By Bruce Bickel, J.D., Estate-Planning Attorney, Fresno, Calif., Chair of the Westmont Parents Council
We’ve heard that kids say the darndest things. So do clients.
My estate planning practice includes many clients who wish to leave a monetary gift to Christian ministries at their deaths. Frequently this intention must be balanced with the client’s desire to benefit their adult children and other family members. My clients, Dave and Joyce, were considering these issues. As I discussed a technique to accomplish their desires, Joyce responded with a 10-word sentence that accurately and succinctly summarized an explanation that had taken me 45 minutes and most of my legal pad to present.
The size of Dave and Joyce’s estate fell below the level that triggers death taxes, so they were not motivated to make a charitable gift for tax reasons. They simply wanted to make a significant gift to the Lord’s work out of a sense of stewardship. That donation needed to be balanced with their desire to pass a significant portion of their estate to their three adult grandchildren over a period of years. I explained one possible approach with the following numbers:
We considered the possibility of holding $500,000 from their estate in a trust after their deaths. We assumed an investment rate of 8 percent, which would produce annual income of $40,000 per year. I explained how the money could be distributed among the three grandchildren for a period of years, with the $500,000 principal to be distributed to the Christian ministry at the end of the trust term.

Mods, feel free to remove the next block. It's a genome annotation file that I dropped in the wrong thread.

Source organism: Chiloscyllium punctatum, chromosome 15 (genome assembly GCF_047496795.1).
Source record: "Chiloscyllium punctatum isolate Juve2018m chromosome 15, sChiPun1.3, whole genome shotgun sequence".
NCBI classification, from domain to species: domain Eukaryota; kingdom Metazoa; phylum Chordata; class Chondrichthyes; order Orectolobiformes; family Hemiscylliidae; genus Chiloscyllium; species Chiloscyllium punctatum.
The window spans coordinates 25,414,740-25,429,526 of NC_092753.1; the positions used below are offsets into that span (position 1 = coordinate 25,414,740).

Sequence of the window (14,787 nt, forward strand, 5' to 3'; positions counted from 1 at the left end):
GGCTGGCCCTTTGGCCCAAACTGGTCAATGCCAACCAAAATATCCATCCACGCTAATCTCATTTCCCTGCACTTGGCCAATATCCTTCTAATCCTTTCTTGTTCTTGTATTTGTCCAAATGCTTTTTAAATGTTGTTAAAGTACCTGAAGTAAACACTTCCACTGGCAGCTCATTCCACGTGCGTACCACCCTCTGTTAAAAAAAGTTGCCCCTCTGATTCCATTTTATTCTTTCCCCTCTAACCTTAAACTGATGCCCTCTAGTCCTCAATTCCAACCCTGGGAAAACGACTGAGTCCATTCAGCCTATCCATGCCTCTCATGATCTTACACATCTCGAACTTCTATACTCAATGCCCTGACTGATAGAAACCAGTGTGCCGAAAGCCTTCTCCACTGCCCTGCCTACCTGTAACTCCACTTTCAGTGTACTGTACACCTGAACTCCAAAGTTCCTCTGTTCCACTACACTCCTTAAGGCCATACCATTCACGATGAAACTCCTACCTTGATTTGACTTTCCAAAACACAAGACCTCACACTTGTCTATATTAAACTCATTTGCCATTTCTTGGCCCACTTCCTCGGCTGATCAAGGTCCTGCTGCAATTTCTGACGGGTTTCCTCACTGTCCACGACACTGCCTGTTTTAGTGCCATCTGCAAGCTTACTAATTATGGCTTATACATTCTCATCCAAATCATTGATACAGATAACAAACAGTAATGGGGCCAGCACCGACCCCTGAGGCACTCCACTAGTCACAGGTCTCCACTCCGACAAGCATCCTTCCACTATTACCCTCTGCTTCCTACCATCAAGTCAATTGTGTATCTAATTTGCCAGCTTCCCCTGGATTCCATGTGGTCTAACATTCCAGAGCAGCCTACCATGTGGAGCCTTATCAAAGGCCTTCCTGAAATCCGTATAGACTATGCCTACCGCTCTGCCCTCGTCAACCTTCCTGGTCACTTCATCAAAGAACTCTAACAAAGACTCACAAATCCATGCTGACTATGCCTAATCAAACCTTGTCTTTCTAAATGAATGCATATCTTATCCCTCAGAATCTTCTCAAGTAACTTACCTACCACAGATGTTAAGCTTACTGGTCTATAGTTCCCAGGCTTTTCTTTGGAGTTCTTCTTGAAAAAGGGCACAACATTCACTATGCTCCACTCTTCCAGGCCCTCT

Dave quickly calculated that the income distribution for 12 ½ years would give the grandchildren a total of $500,000, with the original trust principal of $500,000 still available for the ministry. By the end of 12 ½ years, the grandchildren and the ministry would both receive $500,000. With clarity of thought and brevity of speech that her attorney lacked, Joyce exclaimed, “Oh, this is how I can give my estate twice.”
As an attorney, I tried to salvage some personal credit for my client’s own insightful analysis, so I replied, “Uuuh, I am glad I was able to explain this in a manner that allowed you to reach such a profound conclusion.”
The concept of “giving your estate twice” appeals to many clients who want to achieve the concurrent goals of benefiting their family and the Lord’s work. Of course, there are issues (such as the “time value of money”) that belie the pure simplicity of Joyce’s statement. Nonetheless, in a generic sense, the thought of “giving your estate twice” seems to match the heartfelt desires of those who love the Lord and are able to financially assist a ministry for the sake of His kingdom.
I have added Joyce’s statement to my estate planning lexicon, and I use it often in my client conferences. This is the first time I have ascribed credit to her for the “give your estate twice” phrase, but I have no intention of paying royalties to her.
If you would like to talk to someone at Westmont about “How To Give Your Estate Twice,” contact Iva Schatz, director of planned giving at 1-800-998-5652 and press “1.”